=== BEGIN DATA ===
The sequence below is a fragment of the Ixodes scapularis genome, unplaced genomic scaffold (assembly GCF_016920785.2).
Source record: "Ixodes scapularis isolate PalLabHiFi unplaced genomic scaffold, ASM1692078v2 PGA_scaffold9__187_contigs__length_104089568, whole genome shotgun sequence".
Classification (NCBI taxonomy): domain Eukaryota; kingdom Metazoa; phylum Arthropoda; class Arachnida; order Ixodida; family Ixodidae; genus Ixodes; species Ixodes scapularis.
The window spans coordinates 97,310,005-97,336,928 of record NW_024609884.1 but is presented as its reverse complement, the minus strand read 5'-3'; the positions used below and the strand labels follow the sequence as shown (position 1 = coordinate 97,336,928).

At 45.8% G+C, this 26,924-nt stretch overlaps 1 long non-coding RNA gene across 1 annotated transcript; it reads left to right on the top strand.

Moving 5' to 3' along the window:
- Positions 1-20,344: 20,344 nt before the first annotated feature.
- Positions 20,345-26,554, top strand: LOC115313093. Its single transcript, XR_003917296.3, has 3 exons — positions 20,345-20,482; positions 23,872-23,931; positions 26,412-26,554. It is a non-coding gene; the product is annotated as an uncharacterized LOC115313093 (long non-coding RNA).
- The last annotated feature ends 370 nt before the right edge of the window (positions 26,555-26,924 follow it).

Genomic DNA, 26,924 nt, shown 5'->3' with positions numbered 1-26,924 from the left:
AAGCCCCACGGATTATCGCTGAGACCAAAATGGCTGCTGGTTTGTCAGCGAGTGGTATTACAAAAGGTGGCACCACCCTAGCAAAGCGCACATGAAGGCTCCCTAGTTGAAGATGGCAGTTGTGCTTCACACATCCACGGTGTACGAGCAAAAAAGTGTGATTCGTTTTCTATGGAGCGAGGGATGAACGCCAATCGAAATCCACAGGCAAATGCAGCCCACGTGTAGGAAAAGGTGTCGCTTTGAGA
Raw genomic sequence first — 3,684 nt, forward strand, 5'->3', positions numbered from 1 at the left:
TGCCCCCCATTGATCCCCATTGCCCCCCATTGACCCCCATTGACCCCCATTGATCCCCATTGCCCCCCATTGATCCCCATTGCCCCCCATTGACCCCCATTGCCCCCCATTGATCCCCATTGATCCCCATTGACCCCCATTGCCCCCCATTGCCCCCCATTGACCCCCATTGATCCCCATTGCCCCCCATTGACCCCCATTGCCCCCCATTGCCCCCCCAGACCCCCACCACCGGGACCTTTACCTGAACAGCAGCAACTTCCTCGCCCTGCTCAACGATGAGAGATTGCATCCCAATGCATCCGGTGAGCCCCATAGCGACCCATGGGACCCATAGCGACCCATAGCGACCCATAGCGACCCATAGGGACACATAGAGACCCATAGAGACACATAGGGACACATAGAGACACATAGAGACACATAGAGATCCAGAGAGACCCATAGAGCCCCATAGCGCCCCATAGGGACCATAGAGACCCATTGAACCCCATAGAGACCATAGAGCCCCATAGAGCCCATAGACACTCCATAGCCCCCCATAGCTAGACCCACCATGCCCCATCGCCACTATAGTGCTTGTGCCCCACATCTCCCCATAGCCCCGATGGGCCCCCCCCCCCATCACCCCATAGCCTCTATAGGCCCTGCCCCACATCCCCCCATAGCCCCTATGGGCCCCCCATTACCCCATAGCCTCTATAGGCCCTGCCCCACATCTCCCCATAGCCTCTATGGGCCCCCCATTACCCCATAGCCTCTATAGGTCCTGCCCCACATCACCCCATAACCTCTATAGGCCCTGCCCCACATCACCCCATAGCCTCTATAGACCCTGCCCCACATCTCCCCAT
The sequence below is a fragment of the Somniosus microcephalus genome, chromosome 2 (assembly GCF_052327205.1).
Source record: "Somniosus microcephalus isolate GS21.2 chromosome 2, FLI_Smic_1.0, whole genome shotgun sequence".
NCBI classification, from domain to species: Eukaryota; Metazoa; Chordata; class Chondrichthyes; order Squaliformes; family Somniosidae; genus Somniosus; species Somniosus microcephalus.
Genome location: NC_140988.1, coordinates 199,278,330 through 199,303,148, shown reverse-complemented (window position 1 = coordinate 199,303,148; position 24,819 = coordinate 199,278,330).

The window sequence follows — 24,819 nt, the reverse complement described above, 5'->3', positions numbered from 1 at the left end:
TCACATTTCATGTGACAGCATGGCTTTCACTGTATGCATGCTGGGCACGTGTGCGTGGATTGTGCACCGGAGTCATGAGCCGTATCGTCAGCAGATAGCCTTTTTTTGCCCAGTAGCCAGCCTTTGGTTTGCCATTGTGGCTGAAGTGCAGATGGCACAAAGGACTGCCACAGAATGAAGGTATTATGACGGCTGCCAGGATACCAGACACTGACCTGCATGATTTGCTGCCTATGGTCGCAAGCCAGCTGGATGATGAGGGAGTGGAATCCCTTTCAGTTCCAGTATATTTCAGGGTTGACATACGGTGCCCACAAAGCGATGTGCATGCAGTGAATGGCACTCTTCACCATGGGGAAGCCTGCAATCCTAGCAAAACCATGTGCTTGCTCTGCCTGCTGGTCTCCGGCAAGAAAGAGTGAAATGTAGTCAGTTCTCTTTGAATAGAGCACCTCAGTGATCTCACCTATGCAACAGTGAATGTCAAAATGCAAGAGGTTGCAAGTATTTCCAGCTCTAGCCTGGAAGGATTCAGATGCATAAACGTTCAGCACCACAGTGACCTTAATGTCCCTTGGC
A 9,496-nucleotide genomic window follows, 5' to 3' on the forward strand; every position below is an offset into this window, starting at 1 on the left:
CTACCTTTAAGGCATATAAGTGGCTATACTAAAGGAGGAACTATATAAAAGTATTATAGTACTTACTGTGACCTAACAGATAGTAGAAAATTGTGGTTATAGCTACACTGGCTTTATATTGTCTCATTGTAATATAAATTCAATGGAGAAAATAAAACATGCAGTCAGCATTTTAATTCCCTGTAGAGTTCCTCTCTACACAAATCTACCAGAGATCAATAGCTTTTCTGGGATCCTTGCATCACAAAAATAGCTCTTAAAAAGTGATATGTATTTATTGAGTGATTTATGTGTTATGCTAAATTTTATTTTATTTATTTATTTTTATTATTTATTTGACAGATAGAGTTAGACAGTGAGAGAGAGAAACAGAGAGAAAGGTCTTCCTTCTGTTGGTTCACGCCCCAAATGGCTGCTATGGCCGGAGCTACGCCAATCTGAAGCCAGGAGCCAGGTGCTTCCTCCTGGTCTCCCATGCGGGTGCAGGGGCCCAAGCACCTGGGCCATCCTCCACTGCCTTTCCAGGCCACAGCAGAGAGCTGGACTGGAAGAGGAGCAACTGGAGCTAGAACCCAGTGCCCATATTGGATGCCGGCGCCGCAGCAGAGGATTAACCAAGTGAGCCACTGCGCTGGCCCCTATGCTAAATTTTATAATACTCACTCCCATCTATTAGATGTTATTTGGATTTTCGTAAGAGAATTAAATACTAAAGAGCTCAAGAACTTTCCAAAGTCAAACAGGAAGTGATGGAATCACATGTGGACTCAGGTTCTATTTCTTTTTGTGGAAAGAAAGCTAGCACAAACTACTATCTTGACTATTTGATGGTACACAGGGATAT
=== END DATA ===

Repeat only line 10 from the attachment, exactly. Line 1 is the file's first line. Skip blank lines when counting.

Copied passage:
Genomic DNA, 26,924 nt, shown 5'->3' with positions numbered 1-26,924 from the left: